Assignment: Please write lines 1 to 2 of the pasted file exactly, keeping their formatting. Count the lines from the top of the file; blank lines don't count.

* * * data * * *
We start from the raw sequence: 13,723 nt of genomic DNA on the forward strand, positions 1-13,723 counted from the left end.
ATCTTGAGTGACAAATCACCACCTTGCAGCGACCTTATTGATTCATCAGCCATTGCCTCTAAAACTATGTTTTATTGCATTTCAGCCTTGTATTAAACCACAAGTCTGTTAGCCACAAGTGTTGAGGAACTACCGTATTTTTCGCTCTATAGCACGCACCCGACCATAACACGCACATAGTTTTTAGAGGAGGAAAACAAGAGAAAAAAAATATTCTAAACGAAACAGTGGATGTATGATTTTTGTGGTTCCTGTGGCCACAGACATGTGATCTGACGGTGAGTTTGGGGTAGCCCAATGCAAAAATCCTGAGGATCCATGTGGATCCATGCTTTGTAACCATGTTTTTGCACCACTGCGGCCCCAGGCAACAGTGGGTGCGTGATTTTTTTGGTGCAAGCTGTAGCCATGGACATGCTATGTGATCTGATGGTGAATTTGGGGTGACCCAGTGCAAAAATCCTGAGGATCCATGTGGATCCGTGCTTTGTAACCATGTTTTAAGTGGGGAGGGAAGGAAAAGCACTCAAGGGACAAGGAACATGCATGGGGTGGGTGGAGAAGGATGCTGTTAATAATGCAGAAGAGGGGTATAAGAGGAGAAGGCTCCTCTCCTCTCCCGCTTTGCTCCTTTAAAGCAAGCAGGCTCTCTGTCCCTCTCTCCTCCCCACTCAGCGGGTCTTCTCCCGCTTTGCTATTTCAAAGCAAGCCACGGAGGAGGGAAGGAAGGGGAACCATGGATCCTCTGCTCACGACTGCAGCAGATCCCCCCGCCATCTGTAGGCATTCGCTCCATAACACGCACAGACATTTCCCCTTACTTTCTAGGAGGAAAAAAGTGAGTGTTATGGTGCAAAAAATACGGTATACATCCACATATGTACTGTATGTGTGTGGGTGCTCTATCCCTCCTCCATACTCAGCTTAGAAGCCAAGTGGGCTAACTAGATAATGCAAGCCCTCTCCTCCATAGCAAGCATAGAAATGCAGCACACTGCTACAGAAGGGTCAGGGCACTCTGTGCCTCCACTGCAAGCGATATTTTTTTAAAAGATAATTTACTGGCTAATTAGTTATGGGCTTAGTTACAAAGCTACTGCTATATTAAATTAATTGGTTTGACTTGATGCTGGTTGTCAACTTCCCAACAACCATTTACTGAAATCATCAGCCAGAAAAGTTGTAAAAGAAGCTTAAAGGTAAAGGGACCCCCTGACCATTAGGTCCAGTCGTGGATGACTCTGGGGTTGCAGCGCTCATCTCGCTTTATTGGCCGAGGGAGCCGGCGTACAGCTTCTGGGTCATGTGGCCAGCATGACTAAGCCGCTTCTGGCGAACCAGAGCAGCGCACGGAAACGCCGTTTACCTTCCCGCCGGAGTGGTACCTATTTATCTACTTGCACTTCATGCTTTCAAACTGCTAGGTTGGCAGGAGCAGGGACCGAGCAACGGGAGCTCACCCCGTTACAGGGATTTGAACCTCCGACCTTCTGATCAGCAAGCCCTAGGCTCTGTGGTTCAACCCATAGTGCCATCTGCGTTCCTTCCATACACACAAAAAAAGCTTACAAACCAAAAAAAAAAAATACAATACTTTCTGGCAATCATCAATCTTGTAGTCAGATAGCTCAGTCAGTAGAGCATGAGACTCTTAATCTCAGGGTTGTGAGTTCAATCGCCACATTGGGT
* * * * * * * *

We start from the raw sequence: 13,723 nt of genomic DNA on the forward strand, positions 1-13,723 counted from the left end.
ATCTTGAGTGACAAATCACCACCTTGCAGCGACCTTATTGATTCATCAGCCATTGCCTCTAAAACTATGTTTTATTGCATTTCAGCCTTGTATTAAACCACAAGTCTGTTAGCCACAAGTGTTGAGGAACTACCGTATTTTTCGCTCTATAGCACGCACCCGACCATAACACGCACATAGTTTTTAGAGGAGGAAAACAAGAGAAAAAAAATATTCTAAACGAAACAGTGGATGTATGATTTTTGTGGTTCCTGTGGCCACAGACATGTGATCTGACGGTGAGTTTGGGGTAGCCCAATGCAAAAATCCTGAGGATCCATGTGGATCCATGCTTTGTAACCATGTTTTTGCACCACTGCGGCCCCAGGCAACAGTGGGTGCGTGATTTTTTTGGTGCAAGCTGTAGCCATGGACATGCTATGTGATCTGATGGTGAATTTGGGGTGACCCAGTGCAAAAATCCTGAGGATCCATGTGGATCCGTGCTTTGTAACCATGTTTTAAGTGGGGAGGGAAGGAAAAGCACTCAAGGGACAAGGAACATGCATGGGGTGGGTGGAGAAGGATGCTGTTAATAATGCAGAAGAGGGGTATAAGAGGAGAAGGCTCCTCTCCTCTCCCGCTTTGCTCCTTTAAAGCAAGCAGGCTCTCTGTCCCTCTCTCCTCCCCACTCAGCGGGTCTTCTCCCGCTTTGCTATTTCAAAGCAAGCCACGGAGGAGGGAAGGAAGGGGAACCATGGATCCTCTGCTCACGACTGCAGCAGATCCCCCCGCCATCTGTAGGCATTCGCTCCATAACACGCACAGACATTTCCCCTTACTTTCTAGGAGGAAAAAAGTGAGTGTTATGGTGCAAAAAATACGGTATACATCCACATATGTACTGTATGTGTGTGGGTGCTCTATCCCTCCTCCATACTCAGCTTAGAAGCCAAGTGGGCTAACTAGATAATGCAAGCCCTCTCCTCCATAGCAAGCATAGAAATGCAGCACACTGCTACAGAAGGGTCAGGGCACTCTGTGCCTCCACTGCAAGCGATATTTTTTTAAAAGATAATTTACTGGCTAATTAGTTATGGGCTTAGTTACAAAGCTACTGCTATATTAAATTAATTGGTTTGACTTGATGCTGGTTGTCAACTTCCCAACAACCATTTACTGAAATCATCAGCCAGAAAAGTTGTAAAAGAAGCTTAAAGGTAAAGGGACCCCCTGACCATTAGGTCCAGTCGTGGATGACTCTGGGGTTGCAGCGCTCATCTCGCTTTATTGGCCGAGGGAGCCGGCGTACAGCTTCTGGGTCATGTGGCCAGCATGACTAAGCCGCTTCTGGCGAACCAGAGCAGCGCACGGAAACGCCGTTTACCTTCCCGCCGGAGTGGTACCTATTTATCTACTTGCACTTCATGCTTTCAAACTGCTAGGTTGGCAGGAGCAGGGACCGAGCAACGGGAGCTCACCCCGTTACAGGGATTTGAACCTCCGACCTTCTGATCAGCAAGCCCTAGGCTCTGTGGTTCAACCCATAGTGCCATCTGCGTTCCTTCCATACACACAAAAAAAGCTTACAAACCAAAAAAAAAAAATACAATACTTTCTGGCAATCATCAATCTTGTAGTCAGATAGCTCAGTCAGTAGAGCATGAGACTCTTAATCTCAGGGTTGTGAGTTCAATCGCCACATTGGGT